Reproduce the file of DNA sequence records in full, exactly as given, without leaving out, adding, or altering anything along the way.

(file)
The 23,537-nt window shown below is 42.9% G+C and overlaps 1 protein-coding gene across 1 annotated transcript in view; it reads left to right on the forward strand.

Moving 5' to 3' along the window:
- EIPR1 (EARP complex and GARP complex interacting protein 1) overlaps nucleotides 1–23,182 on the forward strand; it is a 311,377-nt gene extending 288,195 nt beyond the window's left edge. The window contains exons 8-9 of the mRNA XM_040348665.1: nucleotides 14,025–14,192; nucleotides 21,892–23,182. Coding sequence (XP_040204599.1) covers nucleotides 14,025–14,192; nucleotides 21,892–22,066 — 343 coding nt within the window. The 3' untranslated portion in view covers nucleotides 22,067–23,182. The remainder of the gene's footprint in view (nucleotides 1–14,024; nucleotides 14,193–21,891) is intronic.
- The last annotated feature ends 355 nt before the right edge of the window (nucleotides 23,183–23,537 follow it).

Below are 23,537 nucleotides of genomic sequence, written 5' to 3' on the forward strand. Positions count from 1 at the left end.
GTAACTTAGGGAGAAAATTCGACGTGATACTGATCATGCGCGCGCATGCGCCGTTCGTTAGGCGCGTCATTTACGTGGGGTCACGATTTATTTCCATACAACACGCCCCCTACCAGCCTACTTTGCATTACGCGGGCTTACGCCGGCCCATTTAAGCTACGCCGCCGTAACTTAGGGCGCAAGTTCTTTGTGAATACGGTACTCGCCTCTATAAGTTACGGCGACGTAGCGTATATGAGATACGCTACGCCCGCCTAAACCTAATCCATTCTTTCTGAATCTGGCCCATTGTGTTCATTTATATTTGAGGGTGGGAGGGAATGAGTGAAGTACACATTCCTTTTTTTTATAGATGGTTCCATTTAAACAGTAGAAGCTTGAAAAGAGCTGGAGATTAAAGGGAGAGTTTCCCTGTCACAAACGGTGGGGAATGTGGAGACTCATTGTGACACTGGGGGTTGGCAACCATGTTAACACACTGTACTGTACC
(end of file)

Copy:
The 23,537-nt window shown below is 42.9% G+C and overlaps 1 protein-coding gene across 1 annotated transcript in view; it reads left to right on the forward strand.

Moving 5' to 3' along the window:
- EIPR1 (EARP complex and GARP complex interacting protein 1) overlaps nucleotides 1–23,182 on the forward strand; it is a 311,377-nt gene extending 288,195 nt beyond the window's left edge. The window contains exons 8-9 of the mRNA XM_040348665.1: nucleotides 14,025–14,192; nucleotides 21,892–23,182. Coding sequence (XP_040204599.1) covers nucleotides 14,025–14,192; nucleotides 21,892–22,066 — 343 coding nt within the window. The 3' untranslated portion in view covers nucleotides 22,067–23,182. The remainder of the gene's footprint in view (nucleotides 1–14,024; nucleotides 14,193–21,891) is intronic.
- The last annotated feature ends 355 nt before the right edge of the window (nucleotides 23,183–23,537 follow it).

Below are 23,537 nucleotides of genomic sequence, written 5' to 3' on the forward strand. Positions count from 1 at the left end.
GTAACTTAGGGAGAAAATTCGACGTGATACTGATCATGCGCGCGCATGCGCCGTTCGTTAGGCGCGTCATTTACGTGGGGTCACGATTTATTTCCATACAACACGCCCCCTACCAGCCTACTTTGCATTACGCGGGCTTACGCCGGCCCATTTAAGCTACGCCGCCGTAACTTAGGGCGCAAGTTCTTTGTGAATACGGTACTCGCCTCTATAAGTTACGGCGACGTAGCGTATATGAGATACGCTACGCCCGCCTAAACCTAATCCATTCTTTCTGAATCTGGCCCATTGTGTTCATTTATATTTGAGGGTGGGAGGGAATGAGTGAAGTACACATTCCTTTTTTTTATAGATGGTTCCATTTAAACAGTAGAAGCTTGAAAAGAGCTGGAGATTAAAGGGAGAGTTTCCCTGTCACAAACGGTGGGGAATGTGGAGACTCATTGTGACACTGGGGGTTGGCAACCATGTTAACACACTGTACTGTACC